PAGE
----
Having Dominion Over Us


The dangers of facing a mutant in Asimov’s classic. This edition published by Panther Books 1967.

Mutation in any living being is inevitable, and a change in the genes is bound to affect the human race itself, from one cause or another, sooner or later.  And, as I discussed in a previous Odyssey post, A Change For The Better?, when that happens it could have an impact on us all.

Such genetic alterations could result in a deterioration of the race but, as the rules of natural selection tend to dictate, over time they should bring about improvements.  Which is not necessarily an advantage to the rest of us who have been left behind.  How we cope with our mutated superior cousins – or, perhaps more to the point, how they cope with us – might become a problem.

There are plenty of examples in science fiction where superiority through mutation is seen as either a blessing or a curse.  Olaf Stapledon’s 1935 novel Odd John describes a mentally superior person who seems to be above the rules that apply to “ordinary” people, with echoes of the Übermensch of Friedrich Nietzsche, but fundamentally suggests that such an existence is not compatible with ours.

It strikes one as fairly unavoidable that anyone born with exceptional powers of some description or another will believe themselves to be superior, and act accordingly.  In the Marvel Comics world of the X-Men, we feel hardly surprised that Magneto, born with the ability to generate magnetic fields, will seek to establish the domination of mutants with superhuman abilities over everyone else.  Since mutants are better than humans in evolutionary terms, surely they are better fit to rule.

The 1981 film Scanners depicts a small group of people who have abnormal telepathic and telekinetic powers, seen as a potential weapon for use by a security company.  Needless to say, some scanners believe that they can use their abilities to achieve world-wide domination, and try to create more scanners like themselves.  A fairly understandable reaction, one imagines, for any who feel isolated from, and yet are convinced that they are better than, the rest of humanity.

Perhaps the most well-known mutant in the annals of classic science fiction is the character known as The Mule who appears in Isaac Asimov’s 1952 novel Foundation and Empire, the second part of his original Foundation trilogy.  The Mule has the ability to manipulate the emotions of others, creating fear, envy or devotion as he wills, and his drive for absolute power throughout the Galaxy is unstoppable.  Even the Foundation itself, repository of the scientific and technological knowledge which should carry human civilization through a galactic dark age, cannot withstand him.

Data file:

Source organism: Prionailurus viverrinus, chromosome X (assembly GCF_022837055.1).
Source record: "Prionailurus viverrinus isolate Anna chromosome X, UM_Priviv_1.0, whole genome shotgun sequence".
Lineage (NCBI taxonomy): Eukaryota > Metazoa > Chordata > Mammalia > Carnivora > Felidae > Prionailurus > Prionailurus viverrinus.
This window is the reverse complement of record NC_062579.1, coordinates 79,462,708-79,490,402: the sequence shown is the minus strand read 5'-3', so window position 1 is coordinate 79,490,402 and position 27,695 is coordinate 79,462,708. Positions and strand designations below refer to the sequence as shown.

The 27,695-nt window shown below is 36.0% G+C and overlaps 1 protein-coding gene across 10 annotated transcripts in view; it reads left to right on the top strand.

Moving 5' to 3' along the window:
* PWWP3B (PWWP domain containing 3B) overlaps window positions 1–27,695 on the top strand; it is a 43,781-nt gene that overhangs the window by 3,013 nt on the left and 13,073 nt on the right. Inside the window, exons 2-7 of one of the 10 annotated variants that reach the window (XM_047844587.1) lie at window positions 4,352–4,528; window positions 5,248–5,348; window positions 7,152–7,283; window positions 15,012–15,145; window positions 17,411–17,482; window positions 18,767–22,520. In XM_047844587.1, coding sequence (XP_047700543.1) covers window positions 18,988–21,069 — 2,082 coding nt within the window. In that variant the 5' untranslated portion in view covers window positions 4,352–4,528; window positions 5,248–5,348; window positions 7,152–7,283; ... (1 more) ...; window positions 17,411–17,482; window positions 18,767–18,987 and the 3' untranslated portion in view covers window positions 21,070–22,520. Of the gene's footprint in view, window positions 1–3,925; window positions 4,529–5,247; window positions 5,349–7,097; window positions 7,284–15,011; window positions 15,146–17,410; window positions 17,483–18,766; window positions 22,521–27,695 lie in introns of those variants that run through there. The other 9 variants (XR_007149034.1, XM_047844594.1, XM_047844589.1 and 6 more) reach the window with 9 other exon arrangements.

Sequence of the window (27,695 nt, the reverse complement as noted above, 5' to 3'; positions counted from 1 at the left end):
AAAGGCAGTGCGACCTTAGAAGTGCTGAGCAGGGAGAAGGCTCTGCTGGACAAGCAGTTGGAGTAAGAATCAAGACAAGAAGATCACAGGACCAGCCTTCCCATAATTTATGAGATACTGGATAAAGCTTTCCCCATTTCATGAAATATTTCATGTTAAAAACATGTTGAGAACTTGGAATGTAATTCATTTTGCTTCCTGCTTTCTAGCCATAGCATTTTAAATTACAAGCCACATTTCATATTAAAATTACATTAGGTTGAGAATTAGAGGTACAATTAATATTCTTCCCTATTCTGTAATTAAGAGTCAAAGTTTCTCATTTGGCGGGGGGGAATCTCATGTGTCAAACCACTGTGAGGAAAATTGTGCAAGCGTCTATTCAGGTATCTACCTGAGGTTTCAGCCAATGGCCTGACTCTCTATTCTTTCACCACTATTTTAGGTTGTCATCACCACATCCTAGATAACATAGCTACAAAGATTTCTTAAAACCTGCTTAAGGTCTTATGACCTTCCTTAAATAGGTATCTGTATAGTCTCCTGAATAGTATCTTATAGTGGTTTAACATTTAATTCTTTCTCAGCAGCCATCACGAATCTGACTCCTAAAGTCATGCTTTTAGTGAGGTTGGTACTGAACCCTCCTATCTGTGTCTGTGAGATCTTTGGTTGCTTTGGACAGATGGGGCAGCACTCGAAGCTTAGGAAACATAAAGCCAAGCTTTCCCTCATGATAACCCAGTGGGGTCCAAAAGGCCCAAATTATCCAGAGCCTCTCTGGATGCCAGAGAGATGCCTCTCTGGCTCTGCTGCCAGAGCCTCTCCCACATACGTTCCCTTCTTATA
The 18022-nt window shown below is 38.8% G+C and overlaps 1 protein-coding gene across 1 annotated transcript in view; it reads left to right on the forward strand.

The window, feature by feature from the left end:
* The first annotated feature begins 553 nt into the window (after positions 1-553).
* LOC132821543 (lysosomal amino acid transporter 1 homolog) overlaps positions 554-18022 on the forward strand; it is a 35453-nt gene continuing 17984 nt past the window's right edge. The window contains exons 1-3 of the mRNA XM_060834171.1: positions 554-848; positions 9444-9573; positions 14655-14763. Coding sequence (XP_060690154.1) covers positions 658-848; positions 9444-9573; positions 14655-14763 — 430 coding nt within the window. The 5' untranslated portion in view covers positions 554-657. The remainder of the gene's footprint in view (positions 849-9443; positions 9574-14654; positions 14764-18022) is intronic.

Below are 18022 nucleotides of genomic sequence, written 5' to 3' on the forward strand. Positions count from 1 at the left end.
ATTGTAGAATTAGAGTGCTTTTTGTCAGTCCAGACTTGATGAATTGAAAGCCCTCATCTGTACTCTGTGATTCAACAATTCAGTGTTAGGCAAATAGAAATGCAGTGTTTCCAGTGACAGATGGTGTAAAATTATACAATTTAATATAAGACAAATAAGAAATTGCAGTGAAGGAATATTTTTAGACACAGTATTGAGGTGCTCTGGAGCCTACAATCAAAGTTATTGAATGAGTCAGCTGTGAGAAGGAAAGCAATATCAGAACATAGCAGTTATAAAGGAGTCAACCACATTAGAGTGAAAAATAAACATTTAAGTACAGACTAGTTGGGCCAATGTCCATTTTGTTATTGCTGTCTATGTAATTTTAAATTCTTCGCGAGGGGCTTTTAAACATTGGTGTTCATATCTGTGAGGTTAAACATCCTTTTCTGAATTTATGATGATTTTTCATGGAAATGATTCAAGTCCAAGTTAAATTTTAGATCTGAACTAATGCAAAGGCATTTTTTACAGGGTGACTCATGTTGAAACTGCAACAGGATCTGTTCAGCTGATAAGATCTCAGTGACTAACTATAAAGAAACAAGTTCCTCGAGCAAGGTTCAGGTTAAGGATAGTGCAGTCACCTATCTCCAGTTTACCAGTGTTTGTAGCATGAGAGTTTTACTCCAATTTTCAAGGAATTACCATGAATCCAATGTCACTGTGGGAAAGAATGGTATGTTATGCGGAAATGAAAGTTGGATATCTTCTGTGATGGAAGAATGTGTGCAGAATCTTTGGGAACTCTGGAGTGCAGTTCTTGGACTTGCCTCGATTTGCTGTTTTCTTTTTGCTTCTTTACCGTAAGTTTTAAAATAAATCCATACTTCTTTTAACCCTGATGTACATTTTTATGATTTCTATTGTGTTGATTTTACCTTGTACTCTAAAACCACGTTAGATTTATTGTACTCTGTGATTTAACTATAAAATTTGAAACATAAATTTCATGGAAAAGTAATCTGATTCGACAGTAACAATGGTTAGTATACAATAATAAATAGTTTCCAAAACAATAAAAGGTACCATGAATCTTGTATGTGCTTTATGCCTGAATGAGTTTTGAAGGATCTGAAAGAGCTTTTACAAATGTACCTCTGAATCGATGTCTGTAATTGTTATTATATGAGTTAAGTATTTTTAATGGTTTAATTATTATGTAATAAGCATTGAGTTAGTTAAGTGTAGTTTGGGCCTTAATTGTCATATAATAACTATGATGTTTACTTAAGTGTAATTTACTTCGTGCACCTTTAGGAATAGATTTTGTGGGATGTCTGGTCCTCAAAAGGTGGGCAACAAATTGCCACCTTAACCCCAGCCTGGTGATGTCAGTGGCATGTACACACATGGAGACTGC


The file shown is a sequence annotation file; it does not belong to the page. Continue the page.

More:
And the key point, described in one of the most famous scenes in science fiction, is that even the great science of psychohistory developed by Hari Seldon, which attempts to predict future events and chart the course of the Foundation through those dark ages, could not foresee the existence of The Mule.  A mutation is, almost by definition, unexpected and unplanned.

But clearly mutations may not necessarily always lead to changes which increase the physical and mental dominance of a species.  In his 1931 short story The Man Who Evolved, Edmond Hamilton’s researcher examines mutations behind evolution, concluding that cosmic rays are the primary cause.  Subjecting himself to bombardment with such rays, he attempts to force his own development up the evolutionary ladder, and does indeed soon find himself wishing to subjugate humanity.  But the final stage of his evolution turns out to be anything but a dominating, oppressive tyrant.

Possibly the most successful mutant, in the long run, could be the one most capable of adapting to live in peace and harmony with lesser species.  We must hope that that is the case with humans.


Richard Hayes, Assistant Editor (Odyssey)

With a lifetime’s interest in science, history and human behaviour, Richard Hayes focuses his writing on how the imagination has created the world in which we live, and where it may lead us in the future.  Odyssey, the e-magazine of the British Interplanetary Society, draws on the rich treasury of science fiction to explore many fields of speculation, enabling us to glimpse what might yet be, both here on Earth and out amongst the stars.

For related Odyssey posts, please click here: Messages from Mythology | Dislike of the Unlike

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